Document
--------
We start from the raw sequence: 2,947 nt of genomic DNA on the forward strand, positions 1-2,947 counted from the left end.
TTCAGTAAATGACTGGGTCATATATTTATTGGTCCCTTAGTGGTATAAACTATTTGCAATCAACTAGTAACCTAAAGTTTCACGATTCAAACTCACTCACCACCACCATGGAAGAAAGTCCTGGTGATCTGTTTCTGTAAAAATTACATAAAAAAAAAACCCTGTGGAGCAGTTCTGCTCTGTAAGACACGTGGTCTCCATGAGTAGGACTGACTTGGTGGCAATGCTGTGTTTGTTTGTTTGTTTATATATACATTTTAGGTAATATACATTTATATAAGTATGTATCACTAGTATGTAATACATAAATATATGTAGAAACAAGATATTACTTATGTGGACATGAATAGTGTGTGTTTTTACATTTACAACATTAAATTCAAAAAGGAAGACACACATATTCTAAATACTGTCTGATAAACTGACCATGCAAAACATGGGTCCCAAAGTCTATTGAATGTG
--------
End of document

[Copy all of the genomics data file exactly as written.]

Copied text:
We start from the raw sequence: 2,947 nt of genomic DNA on the forward strand, positions 1-2,947 counted from the left end.
TTCAGTAAATGACTGGGTCATATATTTATTGGTCCCTTAGTGGTATAAACTATTTGCAATCAACTAGTAACCTAAAGTTTCACGATTCAAACTCACTCACCACCACCATGGAAGAAAGTCCTGGTGATCTGTTTCTGTAAAAATTACATAAAAAAAAAACCCTGTGGAGCAGTTCTGCTCTGTAAGACACGTGGTCTCCATGAGTAGGACTGACTTGGTGGCAATGCTGTGTTTGTTTGTTTGTTTATATATACATTTTAGGTAATATACATTTATATAAGTATGTATCACTAGTATGTAATACATAAATATATGTAGAAACAAGATATTACTTATGTGGACATGAATAGTGTGTGTTTTTACATTTACAACATTAAATTCAAAAAGGAAGACACACATATTCTAAATACTGTCTGATAAACTGACCATGCAAAACATGGGTCCCAAAGTCTATTGAATGTG